and in the north, SNM gradually took control of increasingly
large areas. In January 1991, Barre was ousted from power by
an alliance of armed movements, but the fighting against the
regime immediately turned into a clan war that led SNM and
other representatives of the Issaq clans to proclaim the
independent state of Somaliland on May 18, 1991.
SNM leader Abdirahman Ahmed Ali Tuur was named president,
but the world's reluctance to recognize the new state
prompted him to advocate reunification with Somalia in a
federal system, which isolated him from other leaders. He
resigned in 1993 and was replaced by the experienced Mohamed
Ibrahim Egal, who was elected by an elder council. He led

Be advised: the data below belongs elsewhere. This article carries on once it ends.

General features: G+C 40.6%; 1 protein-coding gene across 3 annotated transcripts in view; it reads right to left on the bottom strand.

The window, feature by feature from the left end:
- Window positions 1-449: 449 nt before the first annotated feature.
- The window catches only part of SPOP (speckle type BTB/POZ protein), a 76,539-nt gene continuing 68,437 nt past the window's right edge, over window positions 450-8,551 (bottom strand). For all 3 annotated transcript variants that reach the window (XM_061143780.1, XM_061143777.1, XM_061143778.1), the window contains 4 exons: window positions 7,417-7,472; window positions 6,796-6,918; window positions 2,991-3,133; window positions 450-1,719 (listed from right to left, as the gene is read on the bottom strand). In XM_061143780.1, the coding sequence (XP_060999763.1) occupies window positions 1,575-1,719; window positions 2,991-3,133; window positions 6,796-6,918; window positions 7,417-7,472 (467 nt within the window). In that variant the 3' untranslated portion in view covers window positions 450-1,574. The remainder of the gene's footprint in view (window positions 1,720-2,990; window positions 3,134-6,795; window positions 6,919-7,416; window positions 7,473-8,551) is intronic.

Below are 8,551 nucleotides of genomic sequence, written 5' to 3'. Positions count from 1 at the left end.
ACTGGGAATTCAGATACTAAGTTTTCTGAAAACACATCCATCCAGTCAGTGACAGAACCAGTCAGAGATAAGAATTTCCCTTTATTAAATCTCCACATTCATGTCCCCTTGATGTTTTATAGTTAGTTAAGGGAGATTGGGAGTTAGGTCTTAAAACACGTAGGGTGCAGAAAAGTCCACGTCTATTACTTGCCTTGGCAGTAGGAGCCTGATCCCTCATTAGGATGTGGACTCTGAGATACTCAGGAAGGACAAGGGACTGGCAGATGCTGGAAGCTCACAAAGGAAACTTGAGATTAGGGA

the country until his death in 2002. During his time in
power, Somaliland stabilized and the economy improved.
Despite the diplomatic isolation, Somaliland was able to
establish informal trade relations with a number of
countries and receive some assistance. The country got its
own currency and the citizens were able to obtain Somali
Egal was succeeded by Dahir Rayale Kahin, during whose
presidency general elections were held at all levels - by
the president, parliament and local assemblies - in
relatively orderly forms. Somaliland appeared to be the only
reasonably acceptable democracy in an unstable part of
Admittedly, in the 2003 election, Kahin won by just 80
votes margin over challenger Ahmed Mohamed Silanyo, but he
accepted the result after first claiming that there had been
The first parliamentary elections were held in September
2005 and won by Kahin's party Udub, which received 33 seats.
Kulmiye received 28 seats and Ucid 21 (for presentation of
the parties, see Politics and Economics). After the
election, the two opposition parties formed an alliance and